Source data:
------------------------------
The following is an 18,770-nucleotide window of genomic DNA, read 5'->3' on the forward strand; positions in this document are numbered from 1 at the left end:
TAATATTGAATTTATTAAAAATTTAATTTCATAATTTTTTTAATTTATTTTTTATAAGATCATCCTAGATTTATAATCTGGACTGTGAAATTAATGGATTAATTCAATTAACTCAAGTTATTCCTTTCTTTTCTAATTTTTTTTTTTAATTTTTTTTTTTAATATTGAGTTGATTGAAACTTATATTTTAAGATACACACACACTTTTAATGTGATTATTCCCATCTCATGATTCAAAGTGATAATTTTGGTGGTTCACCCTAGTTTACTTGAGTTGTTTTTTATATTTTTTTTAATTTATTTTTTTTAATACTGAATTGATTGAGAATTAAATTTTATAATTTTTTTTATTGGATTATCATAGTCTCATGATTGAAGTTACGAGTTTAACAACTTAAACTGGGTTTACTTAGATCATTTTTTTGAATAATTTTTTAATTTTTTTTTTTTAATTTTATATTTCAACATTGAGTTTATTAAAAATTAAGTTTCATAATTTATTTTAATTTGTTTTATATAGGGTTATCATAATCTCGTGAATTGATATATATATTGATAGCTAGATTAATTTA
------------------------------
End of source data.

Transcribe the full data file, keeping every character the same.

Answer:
The following is an 18,770-nucleotide window of genomic DNA, read 5'->3' on the forward strand; positions in this document are numbered from 1 at the left end:
TAATATTGAATTTATTAAAAATTTAATTTCATAATTTTTTTAATTTATTTTTTATAAGATCATCCTAGATTTATAATCTGGACTGTGAAATTAATGGATTAATTCAATTAACTCAAGTTATTCCTTTCTTTTCTAATTTTTTTTTTTAATTTTTTTTTTTAATATTGAGTTGATTGAAACTTATATTTTAAGATACACACACACTTTTAATGTGATTATTCCCATCTCATGATTCAAAGTGATAATTTTGGTGGTTCACCCTAGTTTACTTGAGTTGTTTTTTATATTTTTTTTAATTTATTTTTTTTAATACTGAATTGATTGAGAATTAAATTTTATAATTTTTTTTATTGGATTATCATAGTCTCATGATTGAAGTTACGAGTTTAACAACTTAAACTGGGTTTACTTAGATCATTTTTTTGAATAATTTTTTAATTTTTTTTTTTTAATTTTATATTTCAACATTGAGTTTATTAAAAATTAAGTTTCATAATTTATTTTAATTTGTTTTATATAGGGTTATCATAATCTCGTGAATTGATATATATATTGATAGCTAGATTAATTTA